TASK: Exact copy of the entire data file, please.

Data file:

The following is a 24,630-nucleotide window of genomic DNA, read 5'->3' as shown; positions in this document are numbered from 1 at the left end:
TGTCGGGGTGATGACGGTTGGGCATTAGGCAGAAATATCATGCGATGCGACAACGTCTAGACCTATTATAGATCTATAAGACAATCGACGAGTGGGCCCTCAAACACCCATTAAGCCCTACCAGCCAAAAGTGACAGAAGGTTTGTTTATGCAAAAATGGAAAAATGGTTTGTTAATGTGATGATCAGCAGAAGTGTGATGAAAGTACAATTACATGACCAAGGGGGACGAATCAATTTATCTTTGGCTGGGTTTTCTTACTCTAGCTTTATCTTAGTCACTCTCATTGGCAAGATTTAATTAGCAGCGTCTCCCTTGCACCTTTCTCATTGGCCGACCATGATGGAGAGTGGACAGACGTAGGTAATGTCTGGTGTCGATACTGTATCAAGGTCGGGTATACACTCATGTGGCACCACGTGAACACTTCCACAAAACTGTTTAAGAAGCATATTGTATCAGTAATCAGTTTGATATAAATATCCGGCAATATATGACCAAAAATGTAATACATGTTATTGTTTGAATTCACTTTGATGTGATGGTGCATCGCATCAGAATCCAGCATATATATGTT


The following is a 24,630-nucleotide window of genomic DNA, read 5'->3' as shown; positions in this document are numbered from 1 at the left end:
TGTCGGGGTGATGACGGTTGGGCATTAGGCAGAAATATCATGCGATGCGACAACGTCTAGACCTATTATAGATCTATAAGACAATCGACGAGTGGGCCCTCAAACACCCATTAAGCCCTACCAGCCAAAAGTGACAGAAGGTTTGTTTATGCAAAAATGGAAAAATGGTTTGTTAATGTGATGATCAGCAGAAGTGTGATGAAAGTACAATTACATGACCAAGGGGGACGAATCAATTTATCTTTGGCTGGGTTTTCTTACTCTAGCTTTATCTTAGTCACTCTCATTGGCAAGATTTAATTAGCAGCGTCTCCCTTGCACCTTTCTCATTGGCCGACCATGATGGAGAGTGGACAGACGTAGGTAATGTCTGGTGTCGATACTGTATCAAGGTCGGGTATACACTCATGTGGCACCACGTGAACACTTCCACAAAACTGTTTAAGAAGCATATTGTATCAGTAATCAGTTTGATATAAATATCCGGCAATATATGACCAAAAATGTAATACATGTTATTGTTTGAATTCACTTTGATGTGATGGTGCATCGCATCAGAATCCAGCATATATATGTT